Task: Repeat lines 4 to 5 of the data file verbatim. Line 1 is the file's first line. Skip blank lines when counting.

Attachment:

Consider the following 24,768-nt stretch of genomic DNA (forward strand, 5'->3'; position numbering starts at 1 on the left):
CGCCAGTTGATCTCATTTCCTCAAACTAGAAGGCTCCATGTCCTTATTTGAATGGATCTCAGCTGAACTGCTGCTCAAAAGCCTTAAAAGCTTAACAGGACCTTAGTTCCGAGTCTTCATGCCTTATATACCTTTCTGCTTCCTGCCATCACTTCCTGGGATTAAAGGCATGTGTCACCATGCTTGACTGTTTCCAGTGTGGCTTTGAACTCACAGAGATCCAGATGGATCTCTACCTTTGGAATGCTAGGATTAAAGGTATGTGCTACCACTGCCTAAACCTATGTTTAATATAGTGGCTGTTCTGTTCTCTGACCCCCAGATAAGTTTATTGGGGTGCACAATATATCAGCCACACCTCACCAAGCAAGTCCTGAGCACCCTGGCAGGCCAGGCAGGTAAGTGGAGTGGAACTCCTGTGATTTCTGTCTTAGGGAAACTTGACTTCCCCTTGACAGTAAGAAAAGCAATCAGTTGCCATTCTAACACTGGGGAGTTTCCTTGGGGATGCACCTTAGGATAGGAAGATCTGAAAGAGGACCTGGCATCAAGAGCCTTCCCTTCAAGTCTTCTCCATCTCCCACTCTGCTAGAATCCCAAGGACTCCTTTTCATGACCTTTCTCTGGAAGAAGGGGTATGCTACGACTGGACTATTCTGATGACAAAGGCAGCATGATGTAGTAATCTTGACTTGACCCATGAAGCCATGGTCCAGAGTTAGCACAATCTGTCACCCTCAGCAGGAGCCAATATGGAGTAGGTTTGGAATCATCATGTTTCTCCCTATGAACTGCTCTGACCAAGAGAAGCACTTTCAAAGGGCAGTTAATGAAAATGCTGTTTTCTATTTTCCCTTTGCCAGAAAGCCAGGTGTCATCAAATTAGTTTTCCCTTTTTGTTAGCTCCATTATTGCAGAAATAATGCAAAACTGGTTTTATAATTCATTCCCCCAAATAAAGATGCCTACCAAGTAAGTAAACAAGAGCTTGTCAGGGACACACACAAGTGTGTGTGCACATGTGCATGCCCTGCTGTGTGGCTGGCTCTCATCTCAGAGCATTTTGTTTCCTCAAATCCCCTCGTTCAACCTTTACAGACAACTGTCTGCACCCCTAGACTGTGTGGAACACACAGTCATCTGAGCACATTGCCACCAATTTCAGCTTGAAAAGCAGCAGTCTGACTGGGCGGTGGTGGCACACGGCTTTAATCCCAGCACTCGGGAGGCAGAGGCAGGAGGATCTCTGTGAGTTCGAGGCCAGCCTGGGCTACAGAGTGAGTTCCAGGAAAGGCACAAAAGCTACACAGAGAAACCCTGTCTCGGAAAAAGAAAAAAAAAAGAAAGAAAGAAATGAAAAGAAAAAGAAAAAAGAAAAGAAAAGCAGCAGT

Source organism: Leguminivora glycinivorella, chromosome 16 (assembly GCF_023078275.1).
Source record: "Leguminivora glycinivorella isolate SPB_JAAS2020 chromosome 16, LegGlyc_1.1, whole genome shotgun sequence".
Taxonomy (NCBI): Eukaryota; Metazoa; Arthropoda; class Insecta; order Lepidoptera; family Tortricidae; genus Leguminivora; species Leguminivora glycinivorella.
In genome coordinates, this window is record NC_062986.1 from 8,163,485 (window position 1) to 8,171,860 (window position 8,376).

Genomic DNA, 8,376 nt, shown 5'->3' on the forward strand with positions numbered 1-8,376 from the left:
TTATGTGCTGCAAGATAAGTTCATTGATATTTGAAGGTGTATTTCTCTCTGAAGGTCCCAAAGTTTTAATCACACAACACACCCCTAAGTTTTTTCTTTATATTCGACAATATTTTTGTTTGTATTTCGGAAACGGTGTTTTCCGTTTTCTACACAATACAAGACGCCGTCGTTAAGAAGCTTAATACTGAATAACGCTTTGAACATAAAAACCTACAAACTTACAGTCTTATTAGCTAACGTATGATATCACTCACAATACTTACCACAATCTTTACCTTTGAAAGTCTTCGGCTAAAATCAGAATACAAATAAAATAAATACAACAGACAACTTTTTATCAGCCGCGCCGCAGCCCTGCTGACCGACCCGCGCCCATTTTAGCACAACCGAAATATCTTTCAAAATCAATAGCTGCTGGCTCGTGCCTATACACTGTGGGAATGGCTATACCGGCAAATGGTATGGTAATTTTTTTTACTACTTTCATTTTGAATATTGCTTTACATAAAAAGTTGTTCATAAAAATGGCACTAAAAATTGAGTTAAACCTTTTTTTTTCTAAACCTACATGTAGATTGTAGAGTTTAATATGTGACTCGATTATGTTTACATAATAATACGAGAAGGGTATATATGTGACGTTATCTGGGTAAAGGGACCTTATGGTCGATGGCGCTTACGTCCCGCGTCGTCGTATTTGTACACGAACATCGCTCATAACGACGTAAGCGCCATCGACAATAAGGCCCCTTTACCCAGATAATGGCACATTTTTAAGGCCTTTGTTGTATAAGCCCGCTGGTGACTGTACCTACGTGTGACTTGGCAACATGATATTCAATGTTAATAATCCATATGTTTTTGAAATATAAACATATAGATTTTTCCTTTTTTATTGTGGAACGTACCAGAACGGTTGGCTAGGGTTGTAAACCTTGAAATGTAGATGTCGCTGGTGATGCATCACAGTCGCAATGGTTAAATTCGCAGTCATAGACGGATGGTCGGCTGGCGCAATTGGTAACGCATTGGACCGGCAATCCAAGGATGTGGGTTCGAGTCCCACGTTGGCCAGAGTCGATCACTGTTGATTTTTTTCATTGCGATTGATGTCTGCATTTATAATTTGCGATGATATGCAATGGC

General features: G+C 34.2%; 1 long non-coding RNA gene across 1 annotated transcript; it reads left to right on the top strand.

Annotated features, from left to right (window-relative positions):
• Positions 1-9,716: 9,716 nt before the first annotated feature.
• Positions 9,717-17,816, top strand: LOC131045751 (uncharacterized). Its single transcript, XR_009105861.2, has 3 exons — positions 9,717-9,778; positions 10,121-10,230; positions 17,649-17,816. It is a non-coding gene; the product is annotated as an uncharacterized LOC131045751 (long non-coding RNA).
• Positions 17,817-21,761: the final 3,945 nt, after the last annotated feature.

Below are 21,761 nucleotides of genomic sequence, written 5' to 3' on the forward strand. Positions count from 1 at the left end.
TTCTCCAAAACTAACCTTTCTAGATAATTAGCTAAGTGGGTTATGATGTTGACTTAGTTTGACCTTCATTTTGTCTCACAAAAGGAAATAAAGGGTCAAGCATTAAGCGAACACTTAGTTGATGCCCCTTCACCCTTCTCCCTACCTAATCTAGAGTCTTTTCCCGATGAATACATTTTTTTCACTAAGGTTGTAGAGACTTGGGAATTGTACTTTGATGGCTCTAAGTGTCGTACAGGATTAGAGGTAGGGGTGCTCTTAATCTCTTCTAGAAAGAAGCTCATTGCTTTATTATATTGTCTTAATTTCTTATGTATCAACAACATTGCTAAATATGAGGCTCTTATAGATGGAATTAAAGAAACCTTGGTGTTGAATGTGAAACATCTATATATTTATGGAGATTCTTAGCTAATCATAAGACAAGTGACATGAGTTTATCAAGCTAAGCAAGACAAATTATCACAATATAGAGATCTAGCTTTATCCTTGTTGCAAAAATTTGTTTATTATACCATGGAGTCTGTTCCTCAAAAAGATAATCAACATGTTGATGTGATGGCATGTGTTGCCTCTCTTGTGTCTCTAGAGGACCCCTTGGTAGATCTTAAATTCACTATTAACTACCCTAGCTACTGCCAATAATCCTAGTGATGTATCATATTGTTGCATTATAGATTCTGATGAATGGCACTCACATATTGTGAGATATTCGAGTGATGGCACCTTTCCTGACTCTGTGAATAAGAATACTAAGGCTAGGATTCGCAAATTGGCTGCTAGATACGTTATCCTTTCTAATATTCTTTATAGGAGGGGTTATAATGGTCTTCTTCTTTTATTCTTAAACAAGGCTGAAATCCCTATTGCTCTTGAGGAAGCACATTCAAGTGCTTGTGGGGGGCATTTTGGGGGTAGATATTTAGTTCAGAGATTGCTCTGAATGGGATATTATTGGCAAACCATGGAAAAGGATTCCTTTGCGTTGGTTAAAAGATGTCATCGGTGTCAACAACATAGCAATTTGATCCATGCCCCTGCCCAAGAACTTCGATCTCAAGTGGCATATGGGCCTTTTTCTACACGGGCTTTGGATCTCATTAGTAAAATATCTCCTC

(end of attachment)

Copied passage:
Source record: "Leguminivora glycinivorella isolate SPB_JAAS2020 chromosome 16, LegGlyc_1.1, whole genome shotgun sequence".
Taxonomy (NCBI): Eukaryota; Metazoa; Arthropoda; class Insecta; order Lepidoptera; family Tortricidae; genus Leguminivora; species Leguminivora glycinivorella.